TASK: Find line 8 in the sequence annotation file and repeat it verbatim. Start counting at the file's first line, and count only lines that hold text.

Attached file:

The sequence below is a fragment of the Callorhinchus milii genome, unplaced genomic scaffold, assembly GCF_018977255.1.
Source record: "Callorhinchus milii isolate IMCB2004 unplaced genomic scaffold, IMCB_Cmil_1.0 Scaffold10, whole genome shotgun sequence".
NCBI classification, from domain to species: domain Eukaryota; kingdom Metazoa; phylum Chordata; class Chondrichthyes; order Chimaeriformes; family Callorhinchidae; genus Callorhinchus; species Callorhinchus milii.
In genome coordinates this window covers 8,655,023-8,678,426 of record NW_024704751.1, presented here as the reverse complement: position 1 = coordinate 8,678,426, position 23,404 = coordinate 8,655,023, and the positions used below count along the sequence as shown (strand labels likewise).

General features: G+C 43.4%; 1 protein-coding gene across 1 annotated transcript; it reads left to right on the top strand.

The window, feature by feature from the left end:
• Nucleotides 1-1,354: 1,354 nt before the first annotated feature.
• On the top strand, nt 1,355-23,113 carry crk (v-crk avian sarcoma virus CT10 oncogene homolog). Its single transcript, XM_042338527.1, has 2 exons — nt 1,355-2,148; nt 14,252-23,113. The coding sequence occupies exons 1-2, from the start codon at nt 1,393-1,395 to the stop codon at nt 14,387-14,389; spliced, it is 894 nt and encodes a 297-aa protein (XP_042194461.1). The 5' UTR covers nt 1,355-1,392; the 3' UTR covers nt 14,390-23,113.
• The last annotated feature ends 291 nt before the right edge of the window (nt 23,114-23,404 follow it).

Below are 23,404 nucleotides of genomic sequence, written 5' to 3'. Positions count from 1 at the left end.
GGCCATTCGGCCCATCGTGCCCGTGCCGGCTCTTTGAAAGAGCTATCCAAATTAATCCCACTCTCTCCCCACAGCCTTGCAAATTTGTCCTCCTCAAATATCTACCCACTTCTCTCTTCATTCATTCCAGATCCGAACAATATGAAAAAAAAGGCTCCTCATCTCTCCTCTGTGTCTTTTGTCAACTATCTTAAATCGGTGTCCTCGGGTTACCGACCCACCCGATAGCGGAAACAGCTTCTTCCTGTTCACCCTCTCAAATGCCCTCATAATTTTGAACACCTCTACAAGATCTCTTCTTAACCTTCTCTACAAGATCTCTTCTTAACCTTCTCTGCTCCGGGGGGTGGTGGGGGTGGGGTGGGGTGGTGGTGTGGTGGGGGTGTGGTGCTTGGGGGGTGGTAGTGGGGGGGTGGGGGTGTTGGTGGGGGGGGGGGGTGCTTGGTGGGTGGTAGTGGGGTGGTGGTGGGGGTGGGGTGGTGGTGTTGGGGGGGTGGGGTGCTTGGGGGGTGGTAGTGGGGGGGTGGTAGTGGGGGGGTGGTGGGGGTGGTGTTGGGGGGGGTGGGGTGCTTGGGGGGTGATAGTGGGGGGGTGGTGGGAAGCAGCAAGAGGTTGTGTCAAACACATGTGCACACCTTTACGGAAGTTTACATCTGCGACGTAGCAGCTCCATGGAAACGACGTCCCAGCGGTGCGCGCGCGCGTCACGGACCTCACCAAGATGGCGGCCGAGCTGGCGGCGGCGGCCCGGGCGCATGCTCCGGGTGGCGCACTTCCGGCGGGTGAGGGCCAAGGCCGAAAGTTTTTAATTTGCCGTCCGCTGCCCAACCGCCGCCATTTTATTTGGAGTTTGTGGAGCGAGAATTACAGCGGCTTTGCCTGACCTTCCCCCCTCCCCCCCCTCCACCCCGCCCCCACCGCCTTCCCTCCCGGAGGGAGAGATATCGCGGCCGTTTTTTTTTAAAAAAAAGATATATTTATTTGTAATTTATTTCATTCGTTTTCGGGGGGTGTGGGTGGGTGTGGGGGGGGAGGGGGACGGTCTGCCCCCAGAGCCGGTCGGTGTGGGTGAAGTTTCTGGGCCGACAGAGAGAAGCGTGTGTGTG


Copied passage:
• On the top strand, nt 1,355-23,113 carry crk (v-crk avian sarcoma virus CT10 oncogene homolog). Its single transcript, XM_042338527.1, has 2 exons — nt 1,355-2,148; nt 14,252-23,113. The coding sequence occupies exons 1-2, from the start codon at nt 1,393-1,395 to the stop codon at nt 14,387-14,389; spliced, it is 894 nt and encodes a 297-aa protein (XP_042194461.1). The 5' UTR covers nt 1,355-1,392; the 3' UTR covers nt 14,390-23,113.